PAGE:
Baylor Theatre brings Leo Tolstoy’s sprawling 1878 novel “Anna Karenina” to the stage beginning Tuesday, but not in the theatrical equivalent of an 800-page novel with dozens of characters.
Instead, the company will stage British playwright Helen Edmundson’s 1992 adaptation, which cuts to the emotional heart of the story and invents a dialogue between two of its main characters.
The novel follows Anna Karenina (Rachel Cendrick), the wife of older Russian aristocrat Karenin (Jack McAfee). Her marriage gives her a high standing in Moscow and St. Petersburg society, but when she’s pursued by the handsome — and married — Count Vronski (Jacob Stucki), the ensuing relationship sparks a passion that eventually will destroy her marriage, her social standing and her.
Also prominent in “Anna Karenina” is landowner Konstantin Levin (Lucas McCutcheon), a Russian landowner wrestling with what values should rule his life and whether that means life in the city or on the land — a character that some scholars see as a stand-in for Tolstoy himself.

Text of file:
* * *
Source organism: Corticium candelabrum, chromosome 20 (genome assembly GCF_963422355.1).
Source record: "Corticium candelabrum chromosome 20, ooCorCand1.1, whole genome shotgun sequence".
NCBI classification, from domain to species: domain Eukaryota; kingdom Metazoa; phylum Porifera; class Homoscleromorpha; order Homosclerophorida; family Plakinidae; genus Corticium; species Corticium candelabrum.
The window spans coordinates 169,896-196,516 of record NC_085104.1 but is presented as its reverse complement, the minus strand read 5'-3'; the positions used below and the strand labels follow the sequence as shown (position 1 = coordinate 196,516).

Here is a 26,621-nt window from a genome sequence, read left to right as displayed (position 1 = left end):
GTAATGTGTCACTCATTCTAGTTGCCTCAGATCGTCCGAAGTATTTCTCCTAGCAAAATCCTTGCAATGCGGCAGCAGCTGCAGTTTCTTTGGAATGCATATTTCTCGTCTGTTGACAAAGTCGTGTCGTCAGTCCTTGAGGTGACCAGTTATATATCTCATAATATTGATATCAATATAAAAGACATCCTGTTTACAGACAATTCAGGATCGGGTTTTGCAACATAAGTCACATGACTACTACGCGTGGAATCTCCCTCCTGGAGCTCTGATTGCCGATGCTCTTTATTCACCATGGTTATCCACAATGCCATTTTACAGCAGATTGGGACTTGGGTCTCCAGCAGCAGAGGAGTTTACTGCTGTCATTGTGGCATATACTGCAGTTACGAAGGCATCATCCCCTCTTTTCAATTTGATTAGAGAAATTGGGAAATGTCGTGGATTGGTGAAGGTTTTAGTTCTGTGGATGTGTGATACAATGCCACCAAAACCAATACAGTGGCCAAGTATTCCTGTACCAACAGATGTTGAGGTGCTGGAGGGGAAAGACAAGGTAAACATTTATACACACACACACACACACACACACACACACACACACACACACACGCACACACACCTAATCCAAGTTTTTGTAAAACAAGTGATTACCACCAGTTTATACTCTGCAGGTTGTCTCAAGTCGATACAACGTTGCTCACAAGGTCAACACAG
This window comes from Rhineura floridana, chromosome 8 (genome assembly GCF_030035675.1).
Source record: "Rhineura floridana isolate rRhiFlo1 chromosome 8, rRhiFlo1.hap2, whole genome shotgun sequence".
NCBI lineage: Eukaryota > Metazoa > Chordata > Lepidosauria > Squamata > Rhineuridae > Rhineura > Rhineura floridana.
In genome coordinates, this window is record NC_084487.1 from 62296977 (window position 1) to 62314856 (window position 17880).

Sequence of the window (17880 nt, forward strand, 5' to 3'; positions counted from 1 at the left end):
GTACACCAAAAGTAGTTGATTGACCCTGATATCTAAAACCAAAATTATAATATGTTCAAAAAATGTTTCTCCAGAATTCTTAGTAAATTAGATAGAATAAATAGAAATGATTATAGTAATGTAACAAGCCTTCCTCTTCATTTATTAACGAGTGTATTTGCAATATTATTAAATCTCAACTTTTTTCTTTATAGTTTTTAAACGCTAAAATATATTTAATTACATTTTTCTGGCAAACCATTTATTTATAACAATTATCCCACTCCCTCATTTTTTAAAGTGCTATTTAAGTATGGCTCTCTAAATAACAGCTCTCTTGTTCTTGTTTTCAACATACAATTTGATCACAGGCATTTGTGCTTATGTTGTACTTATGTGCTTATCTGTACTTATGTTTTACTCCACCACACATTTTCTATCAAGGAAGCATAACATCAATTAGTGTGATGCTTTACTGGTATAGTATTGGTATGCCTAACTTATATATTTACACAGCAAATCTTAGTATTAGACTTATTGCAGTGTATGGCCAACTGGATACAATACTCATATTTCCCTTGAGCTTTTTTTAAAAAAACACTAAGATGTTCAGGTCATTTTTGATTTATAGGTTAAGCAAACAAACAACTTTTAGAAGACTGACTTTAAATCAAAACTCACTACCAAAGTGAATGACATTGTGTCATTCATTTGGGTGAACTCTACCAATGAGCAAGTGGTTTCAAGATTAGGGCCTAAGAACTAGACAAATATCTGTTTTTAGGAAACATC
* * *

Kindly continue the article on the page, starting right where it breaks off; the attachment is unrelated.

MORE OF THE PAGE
Levin is loosely connected to Anna. Kitty (Megan Buetow), the woman he eventually marries, is a sister of Dolly Oblonsky (Hannan Rosencrantz), the wife of Anna’s brother Stiva (Nicholas Carlin).
“(Edmundson’s adaptation) puts the two of them (Anna and Levin) together from the start and the question becomes, ‘Whose story is this?’ . . . It’s almost like a dance how this plays out,” explained Baylor theater graduate student and director Josh Horowitz.
Tolstoy’s two characters experience diverging character arcs, Karenina to personal loss, Levin to personal fulfillment. “She experiences love and passion and it rips her apart. He struggles with faith and marriage and finds . . . clarity,” Horowitz said.
The two share a dreamlike space outside of their worlds of family, friends and society, whose physical spaces are suggested rather than detailed, thanks to issues of scale and detail. Columns and chairs evoke palaces and sitting rooms, with a nine-person ensemble adding movement and sound to evoke a train, an elegant ball or a horse race.
“We can’t have a Russian palace here. We can’t have a train,” the director said. “It’s a very theatrical piece — which is why I love it,” he said.
Joining the ensemble are seven principal characters, whose long Russian names in the novel are shortened for theatrical purposes. “You don’t have to know the story of Anna Karenina to enjoy the show,” Horowitz said.
“Anna Karenina” opens a seven-performance run at 7:30 p.m. Tuesday at the Mabee Theatre in Baylor’s Hooper-Schaefer Fine Arts Center.